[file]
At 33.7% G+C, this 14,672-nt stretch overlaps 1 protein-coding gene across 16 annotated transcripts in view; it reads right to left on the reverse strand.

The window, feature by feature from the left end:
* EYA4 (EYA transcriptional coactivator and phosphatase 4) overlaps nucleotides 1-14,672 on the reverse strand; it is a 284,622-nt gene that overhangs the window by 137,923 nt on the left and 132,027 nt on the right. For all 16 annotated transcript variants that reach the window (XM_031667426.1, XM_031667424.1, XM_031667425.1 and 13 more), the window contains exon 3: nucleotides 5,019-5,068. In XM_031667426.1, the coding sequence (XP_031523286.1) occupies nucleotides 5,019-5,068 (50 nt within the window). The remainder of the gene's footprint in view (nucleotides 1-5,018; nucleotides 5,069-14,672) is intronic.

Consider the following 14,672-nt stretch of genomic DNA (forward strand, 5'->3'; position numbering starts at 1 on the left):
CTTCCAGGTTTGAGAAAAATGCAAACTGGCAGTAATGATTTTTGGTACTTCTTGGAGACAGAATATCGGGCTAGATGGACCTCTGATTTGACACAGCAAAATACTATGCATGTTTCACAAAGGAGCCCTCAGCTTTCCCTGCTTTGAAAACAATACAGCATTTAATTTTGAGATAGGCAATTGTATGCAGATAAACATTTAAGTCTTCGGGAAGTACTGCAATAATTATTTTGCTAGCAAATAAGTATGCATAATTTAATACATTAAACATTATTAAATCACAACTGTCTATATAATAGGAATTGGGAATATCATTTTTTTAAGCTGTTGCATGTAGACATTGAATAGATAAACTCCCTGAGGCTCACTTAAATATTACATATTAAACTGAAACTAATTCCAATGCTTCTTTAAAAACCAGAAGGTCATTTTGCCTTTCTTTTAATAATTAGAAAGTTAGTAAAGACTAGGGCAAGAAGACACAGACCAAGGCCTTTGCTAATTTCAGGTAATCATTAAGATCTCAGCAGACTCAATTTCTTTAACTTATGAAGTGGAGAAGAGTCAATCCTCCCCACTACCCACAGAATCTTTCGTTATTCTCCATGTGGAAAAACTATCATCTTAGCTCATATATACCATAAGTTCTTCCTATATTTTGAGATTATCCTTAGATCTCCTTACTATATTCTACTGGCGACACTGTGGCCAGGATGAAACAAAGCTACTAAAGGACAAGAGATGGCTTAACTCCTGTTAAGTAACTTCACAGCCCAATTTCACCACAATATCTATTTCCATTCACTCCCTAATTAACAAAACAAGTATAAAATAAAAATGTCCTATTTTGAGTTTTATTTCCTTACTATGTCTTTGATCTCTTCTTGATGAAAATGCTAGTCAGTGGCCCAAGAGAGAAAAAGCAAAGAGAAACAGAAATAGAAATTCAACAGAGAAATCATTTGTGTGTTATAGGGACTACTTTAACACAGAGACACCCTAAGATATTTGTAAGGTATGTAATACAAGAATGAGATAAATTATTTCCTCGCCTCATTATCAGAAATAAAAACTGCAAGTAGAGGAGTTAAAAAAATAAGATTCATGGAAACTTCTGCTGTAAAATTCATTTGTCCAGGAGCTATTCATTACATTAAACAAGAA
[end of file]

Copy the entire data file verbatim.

At 33.7% G+C, this 14,672-nt stretch overlaps 1 protein-coding gene across 16 annotated transcripts in view; it reads right to left on the reverse strand.

The window, feature by feature from the left end:
* EYA4 (EYA transcriptional coactivator and phosphatase 4) overlaps nucleotides 1-14,672 on the reverse strand; it is a 284,622-nt gene that overhangs the window by 137,923 nt on the left and 132,027 nt on the right. For all 16 annotated transcript variants that reach the window (XM_031667426.1, XM_031667424.1, XM_031667425.1 and 13 more), the window contains exon 3: nucleotides 5,019-5,068. In XM_031667426.1, the coding sequence (XP_031523286.1) occupies nucleotides 5,019-5,068 (50 nt within the window). The remainder of the gene's footprint in view (nucleotides 1-5,018; nucleotides 5,069-14,672) is intronic.

Consider the following 14,672-nt stretch of genomic DNA (forward strand, 5'->3'; position numbering starts at 1 on the left):
CTTCCAGGTTTGAGAAAAATGCAAACTGGCAGTAATGATTTTTGGTACTTCTTGGAGACAGAATATCGGGCTAGATGGACCTCTGATTTGACACAGCAAAATACTATGCATGTTTCACAAAGGAGCCCTCAGCTTTCCCTGCTTTGAAAACAATACAGCATTTAATTTTGAGATAGGCAATTGTATGCAGATAAACATTTAAGTCTTCGGGAAGTACTGCAATAATTATTTTGCTAGCAAATAAGTATGCATAATTTAATACATTAAACATTATTAAATCACAACTGTCTATATAATAGGAATTGGGAATATCATTTTTTTAAGCTGTTGCATGTAGACATTGAATAGATAAACTCCCTGAGGCTCACTTAAATATTACATATTAAACTGAAACTAATTCCAATGCTTCTTTAAAAACCAGAAGGTCATTTTGCCTTTCTTTTAATAATTAGAAAGTTAGTAAAGACTAGGGCAAGAAGACACAGACCAAGGCCTTTGCTAATTTCAGGTAATCATTAAGATCTCAGCAGACTCAATTTCTTTAACTTATGAAGTGGAGAAGAGTCAATCCTCCCCACTACCCACAGAATCTTTCGTTATTCTCCATGTGGAAAAACTATCATCTTAGCTCATATATACCATAAGTTCTTCCTATATTTTGAGATTATCCTTAGATCTCCTTACTATATTCTACTGGCGACACTGTGGCCAGGATGAAACAAAGCTACTAAAGGACAAGAGATGGCTTAACTCCTGTTAAGTAACTTCACAGCCCAATTTCACCACAATATCTATTTCCATTCACTCCCTAATTAACAAAACAAGTATAAAATAAAAATGTCCTATTTTGAGTTTTATTTCCTTACTATGTCTTTGATCTCTTCTTGATGAAAATGCTAGTCAGTGGCCCAAGAGAGAAAAAGCAAAGAGAAACAGAAATAGAAATTCAACAGAGAAATCATTTGTGTGTTATAGGGACTACTTTAACACAGAGACACCCTAAGATATTTGTAAGGTATGTAATACAAGAATGAGATAAATTATTTCCTCGCCTCATTATCAGAAATAAAAACTGCAAGTAGAGGAGTTAAAAAAATAAGATTCATGGAAACTTCTGCTGTAAAATTCATTTGTCCAGGAGCTATTCATTACATTAAACAAGAA